LSD1 activity was quantified in the retina using the LSD1 Fluorescent Assay kit (BPS Bioscience, San Diego, CA) according to the manufacturer’s instructions. Nuclear protein (5 μg), isolated by the Nuclear Extract kit (Active Motif, Carlsbad, CA), was incubated at room temperature for 30 min with 2× assay buffer and methyl peptide. The reaction mixture was then incubated for 5 min with Amplex red and peroxidase, and H2O2 production was quantified at 540-nm excitation and 600-nm emission wavelengths.
LSD1 activity in BRECs was quantified by chemiluminescent assay (BPS Bioscience). Nuclear protein (5–10 μg) was incubated for 1 h with 1× assay buffer on a methylated histone H3–coated plate. The formation of demethylated H3 was captured by a specific antibody and developed using horseradish peroxidase–labeled secondary antibody.
MMP-9 activity was measured by in situ zymography (5,6). In brief, conditioned medium (15–30 μL) was mixed with 4× zymograph sample buffer and electrophoresed on 8% SDS-polyacrylamide gel containing 1 mg/mL gelatin. The gel was washed with 2.5% Triton X-100, developed using 1× developing buffer (Bio-Rad, Hercules, CA), and stained with 2% (vol/vol) Coomassie blue G-250 (Sigma-Aldrich, St. Louis, MO). The intensity of the active band of MMP-9 (82–86 kDa) was quantified using Un-Scan-It Gel digitizing software.
Caspase-3 activity was measured using a kit from Enzo Life Sciences (Farmingdale, NY) as reported previously (29). In brief, 20–25 μg of retinal homogenate was incubated with Ac-DEVD-p-nitroaniline, and the formation of p-nitroaniline was quantified spectrophotometrically at 405 nm.
Reactive oxygen species.
The cells were incubated for 45 min with 10 μmol/L of 2',7'-dichlorofluorescein diacetate (DCDHF; Enzo Life Sciences), washed with PBS, and resuspended in PBS with protease inhibitors. Fluorescence was measured at 485-nm excitation and 516-nm emission wavelengths (30,31).
Mitochondrial morphology was determined by electron microscopy. After incubation of cells (transfected with LSD1 siRNA or untransfected cells) with high glucose, they were fixed in 2% glutaraldehyde in 100 mmol/L cacodylate, washed with 7% sucrose, embedded in 2% agar, and incubated in 1% osmium oxide (3,5). They were then dehydrated using graded ethanol solutions and embedded in 812 resin (Electron Microscope Sciences, Hatfield, PA). Ultrathin transverse sections (70–80 nm) were stained with uranyl acetate–lead citrate mixture and imaged under a transmission electron microscope (model 400; Phillips, Eindhoven, the Netherlands).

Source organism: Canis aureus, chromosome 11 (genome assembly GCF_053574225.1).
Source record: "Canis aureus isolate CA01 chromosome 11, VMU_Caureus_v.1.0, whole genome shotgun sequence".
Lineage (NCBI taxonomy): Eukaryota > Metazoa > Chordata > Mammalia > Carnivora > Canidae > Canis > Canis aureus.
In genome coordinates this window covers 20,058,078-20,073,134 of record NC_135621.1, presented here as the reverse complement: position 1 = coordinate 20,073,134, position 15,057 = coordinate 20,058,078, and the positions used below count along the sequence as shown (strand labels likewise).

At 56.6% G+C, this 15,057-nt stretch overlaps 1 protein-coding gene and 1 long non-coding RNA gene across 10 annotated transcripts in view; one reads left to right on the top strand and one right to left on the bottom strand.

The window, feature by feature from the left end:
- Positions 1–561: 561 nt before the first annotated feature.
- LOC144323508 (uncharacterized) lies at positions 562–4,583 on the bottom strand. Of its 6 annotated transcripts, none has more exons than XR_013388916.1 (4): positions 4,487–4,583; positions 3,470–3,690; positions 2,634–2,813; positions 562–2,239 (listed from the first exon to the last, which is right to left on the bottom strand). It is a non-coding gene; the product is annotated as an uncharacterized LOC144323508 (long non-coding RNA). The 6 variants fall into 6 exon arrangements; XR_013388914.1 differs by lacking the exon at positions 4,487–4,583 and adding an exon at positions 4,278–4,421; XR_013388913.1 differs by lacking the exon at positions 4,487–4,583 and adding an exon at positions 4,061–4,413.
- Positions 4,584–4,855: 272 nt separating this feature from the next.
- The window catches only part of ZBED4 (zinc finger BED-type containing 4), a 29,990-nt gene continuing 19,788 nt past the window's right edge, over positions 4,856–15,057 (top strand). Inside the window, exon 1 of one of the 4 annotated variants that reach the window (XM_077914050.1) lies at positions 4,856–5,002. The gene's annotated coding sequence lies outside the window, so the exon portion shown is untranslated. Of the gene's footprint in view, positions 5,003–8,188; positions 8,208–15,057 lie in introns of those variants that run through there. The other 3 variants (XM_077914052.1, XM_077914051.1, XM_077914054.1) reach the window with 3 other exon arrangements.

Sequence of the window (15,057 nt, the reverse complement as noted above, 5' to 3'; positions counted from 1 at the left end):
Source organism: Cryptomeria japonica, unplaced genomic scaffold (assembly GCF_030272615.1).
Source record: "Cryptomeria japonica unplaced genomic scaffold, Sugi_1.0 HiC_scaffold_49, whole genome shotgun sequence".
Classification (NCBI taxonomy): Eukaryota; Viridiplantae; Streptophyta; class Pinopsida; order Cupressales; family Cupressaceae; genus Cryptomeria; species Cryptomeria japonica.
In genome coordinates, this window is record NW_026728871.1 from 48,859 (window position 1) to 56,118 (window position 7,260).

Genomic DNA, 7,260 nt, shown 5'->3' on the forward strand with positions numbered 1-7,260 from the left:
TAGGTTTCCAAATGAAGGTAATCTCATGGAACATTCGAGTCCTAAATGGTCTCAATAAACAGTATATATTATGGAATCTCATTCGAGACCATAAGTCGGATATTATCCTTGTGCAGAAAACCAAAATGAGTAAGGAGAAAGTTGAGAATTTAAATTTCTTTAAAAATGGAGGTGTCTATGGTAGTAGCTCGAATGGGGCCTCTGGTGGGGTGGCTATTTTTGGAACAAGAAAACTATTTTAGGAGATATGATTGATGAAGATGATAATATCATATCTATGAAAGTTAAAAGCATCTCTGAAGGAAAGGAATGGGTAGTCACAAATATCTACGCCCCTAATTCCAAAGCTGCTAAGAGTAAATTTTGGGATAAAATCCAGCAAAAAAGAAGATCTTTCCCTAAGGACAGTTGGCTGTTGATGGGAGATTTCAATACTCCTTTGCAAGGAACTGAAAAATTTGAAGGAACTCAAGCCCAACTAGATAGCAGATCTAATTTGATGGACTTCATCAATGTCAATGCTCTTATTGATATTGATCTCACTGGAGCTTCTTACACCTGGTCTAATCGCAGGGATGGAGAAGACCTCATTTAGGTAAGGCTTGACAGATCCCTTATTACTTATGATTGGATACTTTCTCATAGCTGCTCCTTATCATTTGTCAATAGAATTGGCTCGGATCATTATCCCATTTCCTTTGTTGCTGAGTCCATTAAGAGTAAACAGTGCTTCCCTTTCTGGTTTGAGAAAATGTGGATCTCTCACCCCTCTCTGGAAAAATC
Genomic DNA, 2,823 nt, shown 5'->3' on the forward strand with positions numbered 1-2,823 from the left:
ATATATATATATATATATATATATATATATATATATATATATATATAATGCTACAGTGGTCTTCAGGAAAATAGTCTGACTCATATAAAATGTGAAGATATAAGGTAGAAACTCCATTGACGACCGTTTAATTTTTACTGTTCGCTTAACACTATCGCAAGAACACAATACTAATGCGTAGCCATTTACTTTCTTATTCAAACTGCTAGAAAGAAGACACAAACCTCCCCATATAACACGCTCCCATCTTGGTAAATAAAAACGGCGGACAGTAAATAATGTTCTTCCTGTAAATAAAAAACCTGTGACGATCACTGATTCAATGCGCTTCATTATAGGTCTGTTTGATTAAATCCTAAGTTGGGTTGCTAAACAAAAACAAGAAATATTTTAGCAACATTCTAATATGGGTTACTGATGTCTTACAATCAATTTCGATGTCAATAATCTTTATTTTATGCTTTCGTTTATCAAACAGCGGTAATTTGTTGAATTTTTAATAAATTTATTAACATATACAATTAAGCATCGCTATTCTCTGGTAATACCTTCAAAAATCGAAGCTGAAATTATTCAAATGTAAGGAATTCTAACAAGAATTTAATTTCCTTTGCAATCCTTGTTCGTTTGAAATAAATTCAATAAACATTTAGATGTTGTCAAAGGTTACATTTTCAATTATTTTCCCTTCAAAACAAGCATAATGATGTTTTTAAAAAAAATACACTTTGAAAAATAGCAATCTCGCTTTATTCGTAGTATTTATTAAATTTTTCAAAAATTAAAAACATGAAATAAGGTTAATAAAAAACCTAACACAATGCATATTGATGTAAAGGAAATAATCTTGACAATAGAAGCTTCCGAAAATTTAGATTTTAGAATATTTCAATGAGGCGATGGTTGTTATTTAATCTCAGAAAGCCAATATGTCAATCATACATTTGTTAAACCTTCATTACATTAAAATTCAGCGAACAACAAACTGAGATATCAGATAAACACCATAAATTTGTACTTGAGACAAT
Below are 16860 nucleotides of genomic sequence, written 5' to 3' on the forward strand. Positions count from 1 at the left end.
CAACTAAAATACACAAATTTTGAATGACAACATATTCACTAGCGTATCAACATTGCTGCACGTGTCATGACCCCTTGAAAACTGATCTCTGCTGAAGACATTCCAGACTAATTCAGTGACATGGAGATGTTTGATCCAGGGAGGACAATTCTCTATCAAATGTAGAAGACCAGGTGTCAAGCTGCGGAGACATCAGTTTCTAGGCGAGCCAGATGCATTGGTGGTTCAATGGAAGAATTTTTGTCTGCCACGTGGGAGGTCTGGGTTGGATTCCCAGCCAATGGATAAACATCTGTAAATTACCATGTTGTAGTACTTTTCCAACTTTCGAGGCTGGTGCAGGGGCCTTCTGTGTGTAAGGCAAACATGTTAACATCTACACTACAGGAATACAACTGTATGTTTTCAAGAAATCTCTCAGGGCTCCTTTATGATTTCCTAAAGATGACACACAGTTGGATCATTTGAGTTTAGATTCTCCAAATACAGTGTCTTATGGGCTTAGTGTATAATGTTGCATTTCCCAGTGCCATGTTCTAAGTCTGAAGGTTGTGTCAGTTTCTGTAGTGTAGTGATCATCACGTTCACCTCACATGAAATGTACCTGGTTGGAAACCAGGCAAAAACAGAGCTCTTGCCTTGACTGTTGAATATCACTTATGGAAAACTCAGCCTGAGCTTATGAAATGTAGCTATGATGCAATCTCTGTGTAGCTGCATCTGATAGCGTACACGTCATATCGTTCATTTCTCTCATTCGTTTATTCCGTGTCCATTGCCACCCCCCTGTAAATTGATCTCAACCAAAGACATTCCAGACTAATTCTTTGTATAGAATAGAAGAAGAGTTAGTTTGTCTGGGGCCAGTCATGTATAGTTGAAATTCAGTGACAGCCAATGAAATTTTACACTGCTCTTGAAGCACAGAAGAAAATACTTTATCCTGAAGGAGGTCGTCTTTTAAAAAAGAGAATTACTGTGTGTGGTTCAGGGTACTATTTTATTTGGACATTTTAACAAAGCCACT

Data are expressed as mean ± SD. Statistical analysis was carried out using SigmaStat software. The Kolmogorov-Smirnov test was used to test for normal distribution of the data. One-way ANOVA followed by Bonferroni test was used for data with normal distribution, and Kruskal-Wallis one-way analysis followed by Dunn test was used for data that did not present normal distribution. P < 0.05 was considered statistically significant.
Diabetes epigenetically modifies retinal MMP-9 promoter.
Since demethylation of H3K4 is associated with gene repression and that of H3K9 with activation (11,14–17), we investigated the effect of diabetes on the methylation status of H3K4 and H3K9 at the MMP-9 promoter. Diabetes increased methylation of H3K4 at the MMP-9 promoter (Fig. 1A), and the levels of H3K4me1 and -me2 were elevated by twofold compared with the values obtained from age-matched normal rat retina. Normal rabbit IgG, used as a negative antibody control, precipitated <10% of the product from ChIP with H3K4me1, -me2, and H3K9me2 antibodies. Increased H3K4me2 at the MMP-9 promoter was confirmed by semiquantitative PCR, and Fig. 1B shows a significant increase in H3K4me2 at the MMP-9 promoter. In contrast, as a control, IgG antibody produced almost undetectable PCR products at the MMP-9 promoter. To verify the specific binding at the MMP-9 promoter and validate the ChIP assay, the binding of H3K4me2 at the off-target region of MMP-9 was also quantified, and Fig. 1B shows almost negligible H3K4me2 at the off-target region of the MMP-9 promoter. Contrary to this, β-actin promoters occupied by TFIIB were strong in both normal and diabetic rat retina (Fig. 1B). In the same animals, however, H3K9me2 was decreased by ∼45% (Fig. 1A). Consistent with our previous results showing increased retinal MMP-9 in diabetes (5,6,10), histone modifications at the MMP-9 promoter were accompanied by an increase in its gene transcripts (Fig. 1C).